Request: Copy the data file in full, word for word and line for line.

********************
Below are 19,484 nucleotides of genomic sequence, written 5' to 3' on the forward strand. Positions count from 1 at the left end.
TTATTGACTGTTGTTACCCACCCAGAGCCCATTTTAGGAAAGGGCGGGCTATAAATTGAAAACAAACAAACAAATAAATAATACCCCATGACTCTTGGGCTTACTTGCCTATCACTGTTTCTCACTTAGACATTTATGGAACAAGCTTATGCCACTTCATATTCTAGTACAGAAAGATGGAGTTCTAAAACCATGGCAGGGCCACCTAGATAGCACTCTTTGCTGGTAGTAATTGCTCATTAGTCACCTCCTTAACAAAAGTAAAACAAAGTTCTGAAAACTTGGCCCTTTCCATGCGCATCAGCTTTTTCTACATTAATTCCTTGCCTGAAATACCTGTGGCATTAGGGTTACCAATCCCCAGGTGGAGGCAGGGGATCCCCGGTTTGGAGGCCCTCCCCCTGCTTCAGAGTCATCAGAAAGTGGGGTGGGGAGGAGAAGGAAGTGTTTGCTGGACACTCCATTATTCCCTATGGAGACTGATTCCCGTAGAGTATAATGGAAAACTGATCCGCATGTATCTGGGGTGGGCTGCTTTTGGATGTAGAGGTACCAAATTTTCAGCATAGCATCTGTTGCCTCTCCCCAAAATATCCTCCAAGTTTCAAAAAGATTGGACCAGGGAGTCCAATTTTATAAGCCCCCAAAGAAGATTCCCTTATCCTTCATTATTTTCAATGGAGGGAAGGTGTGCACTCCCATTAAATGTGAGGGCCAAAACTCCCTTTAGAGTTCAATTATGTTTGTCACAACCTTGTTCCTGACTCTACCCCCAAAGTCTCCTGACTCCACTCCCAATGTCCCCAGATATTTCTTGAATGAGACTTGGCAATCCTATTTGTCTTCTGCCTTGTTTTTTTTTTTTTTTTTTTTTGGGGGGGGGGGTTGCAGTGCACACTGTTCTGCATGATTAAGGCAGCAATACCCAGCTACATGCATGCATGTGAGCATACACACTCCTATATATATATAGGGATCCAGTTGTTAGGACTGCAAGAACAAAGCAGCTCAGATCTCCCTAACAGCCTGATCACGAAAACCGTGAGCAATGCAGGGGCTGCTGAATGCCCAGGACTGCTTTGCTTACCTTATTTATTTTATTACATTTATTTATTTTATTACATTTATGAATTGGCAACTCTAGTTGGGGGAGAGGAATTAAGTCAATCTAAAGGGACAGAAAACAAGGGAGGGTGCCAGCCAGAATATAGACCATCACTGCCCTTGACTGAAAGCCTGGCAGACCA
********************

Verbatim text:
Below are 19,484 nucleotides of genomic sequence, written 5' to 3' on the forward strand. Positions count from 1 at the left end.
TTATTGACTGTTGTTACCCACCCAGAGCCCATTTTAGGAAAGGGCGGGCTATAAATTGAAAACAAACAAACAAATAAATAATACCCCATGACTCTTGGGCTTACTTGCCTATCACTGTTTCTCACTTAGACATTTATGGAACAAGCTTATGCCACTTCATATTCTAGTACAGAAAGATGGAGTTCTAAAACCATGGCAGGGCCACCTAGATAGCACTCTTTGCTGGTAGTAATTGCTCATTAGTCACCTCCTTAACAAAAGTAAAACAAAGTTCTGAAAACTTGGCCCTTTCCATGCGCATCAGCTTTTTCTACATTAATTCCTTGCCTGAAATACCTGTGGCATTAGGGTTACCAATCCCCAGGTGGAGGCAGGGGATCCCCGGTTTGGAGGCCCTCCCCCTGCTTCAGAGTCATCAGAAAGTGGGGTGGGGAGGAGAAGGAAGTGTTTGCTGGACACTCCATTATTCCCTATGGAGACTGATTCCCGTAGAGTATAATGGAAAACTGATCCGCATGTATCTGGGGTGGGCTGCTTTTGGATGTAGAGGTACCAAATTTTCAGCATAGCATCTGTTGCCTCTCCCCAAAATATCCTCCAAGTTTCAAAAAGATTGGACCAGGGAGTCCAATTTTATAAGCCCCCAAAGAAGATTCCCTTATCCTTCATTATTTTCAATGGAGGGAAGGTGTGCACTCCCATTAAATGTGAGGGCCAAAACTCCCTTTAGAGTTCAATTATGTTTGTCACAACCTTGTTCCTGACTCTACCCCCAAAGTCTCCTGACTCCACTCCCAATGTCCCCAGATATTTCTTGAATGAGACTTGGCAATCCTATTTGTCTTCTGCCTTGTTTTTTTTTTTTTTTTTTTTTGGGGGGGGGGGTTGCAGTGCACACTGTTCTGCATGATTAAGGCAGCAATACCCAGCTACATGCATGCATGTGAGCATACACACTCCTATATATATATAGGGATCCAGTTGTTAGGACTGCAAGAACAAAGCAGCTCAGATCTCCCTAACAGCCTGATCACGAAAACCGTGAGCAATGCAGGGGCTGCTGAATGCCCAGGACTGCTTTGCTTACCTTATTTATTTTATTACATTTATTTATTTTATTACATTTATGAATTGGCAACTCTAGTTGGGGGAGAGGAATTAAGTCAATCTAAAGGGACAGAAAACAAGGGAGGGTGCCAGCCAGAATATAGACCATCACTGCCCTTGACTGAAAGCCTGGCAGACCA